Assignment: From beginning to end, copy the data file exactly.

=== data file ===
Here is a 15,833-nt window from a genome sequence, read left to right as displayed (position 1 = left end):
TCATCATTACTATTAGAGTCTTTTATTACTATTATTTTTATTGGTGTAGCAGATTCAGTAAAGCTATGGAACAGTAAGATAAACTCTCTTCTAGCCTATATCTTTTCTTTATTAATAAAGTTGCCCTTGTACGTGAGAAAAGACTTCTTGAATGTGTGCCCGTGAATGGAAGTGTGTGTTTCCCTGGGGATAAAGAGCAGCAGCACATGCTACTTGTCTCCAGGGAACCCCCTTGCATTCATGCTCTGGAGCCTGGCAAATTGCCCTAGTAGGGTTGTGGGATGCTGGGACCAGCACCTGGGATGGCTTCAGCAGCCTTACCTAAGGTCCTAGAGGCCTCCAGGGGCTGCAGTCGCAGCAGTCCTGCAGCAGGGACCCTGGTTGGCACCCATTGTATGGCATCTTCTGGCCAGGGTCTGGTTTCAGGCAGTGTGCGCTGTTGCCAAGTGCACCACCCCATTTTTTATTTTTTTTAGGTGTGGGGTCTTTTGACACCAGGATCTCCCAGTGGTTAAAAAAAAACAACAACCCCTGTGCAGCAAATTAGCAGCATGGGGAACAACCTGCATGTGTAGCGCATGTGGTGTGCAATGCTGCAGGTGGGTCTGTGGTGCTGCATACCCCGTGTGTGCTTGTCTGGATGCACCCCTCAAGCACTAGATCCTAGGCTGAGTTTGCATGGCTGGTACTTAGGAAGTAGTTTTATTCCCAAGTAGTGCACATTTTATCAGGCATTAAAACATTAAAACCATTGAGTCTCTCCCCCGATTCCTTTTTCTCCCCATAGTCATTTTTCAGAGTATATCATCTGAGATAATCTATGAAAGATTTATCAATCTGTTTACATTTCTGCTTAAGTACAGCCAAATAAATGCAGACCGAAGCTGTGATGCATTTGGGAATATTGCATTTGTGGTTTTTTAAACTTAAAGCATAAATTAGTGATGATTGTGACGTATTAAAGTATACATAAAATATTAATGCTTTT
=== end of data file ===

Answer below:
Here is a 15,833-nt window from a genome sequence, read left to right as displayed (position 1 = left end):
TCATCATTACTATTAGAGTCTTTTATTACTATTATTTTTATTGGTGTAGCAGATTCAGTAAAGCTATGGAACAGTAAGATAAACTCTCTTCTAGCCTATATCTTTTCTTTATTAATAAAGTTGCCCTTGTACGTGAGAAAAGACTTCTTGAATGTGTGCCCGTGAATGGAAGTGTGTGTTTCCCTGGGGATAAAGAGCAGCAGCACATGCTACTTGTCTCCAGGGAACCCCCTTGCATTCATGCTCTGGAGCCTGGCAAATTGCCCTAGTAGGGTTGTGGGATGCTGGGACCAGCACCTGGGATGGCTTCAGCAGCCTTACCTAAGGTCCTAGAGGCCTCCAGGGGCTGCAGTCGCAGCAGTCCTGCAGCAGGGACCCTGGTTGGCACCCATTGTATGGCATCTTCTGGCCAGGGTCTGGTTTCAGGCAGTGTGCGCTGTTGCCAAGTGCACCACCCCATTTTTTATTTTTTTTAGGTGTGGGGTCTTTTGACACCAGGATCTCCCAGTGGTTAAAAAAAAACAACAACCCCTGTGCAGCAAATTAGCAGCATGGGGAACAACCTGCATGTGTAGCGCATGTGGTGTGCAATGCTGCAGGTGGGTCTGTGGTGCTGCATACCCCGTGTGTGCTTGTCTGGATGCACCCCTCAAGCACTAGATCCTAGGCTGAGTTTGCATGGCTGGTACTTAGGAAGTAGTTTTATTCCCAAGTAGTGCACATTTTATCAGGCATTAAAACATTAAAACCATTGAGTCTCTCCCCCGATTCCTTTTTCTCCCCATAGTCATTTTTCAGAGTATATCATCTGAGATAATCTATGAAAGATTTATCAATCTGTTTACATTTCTGCTTAAGTACAGCCAAATAAATGCAGACCGAAGCTGTGATGCATTTGGGAATATTGCATTTGTGGTTTTTTAAACTTAAAGCATAAATTAGTGATGATTGTGACGTATTAAAGTATACATAAAATATTAATGCTTTT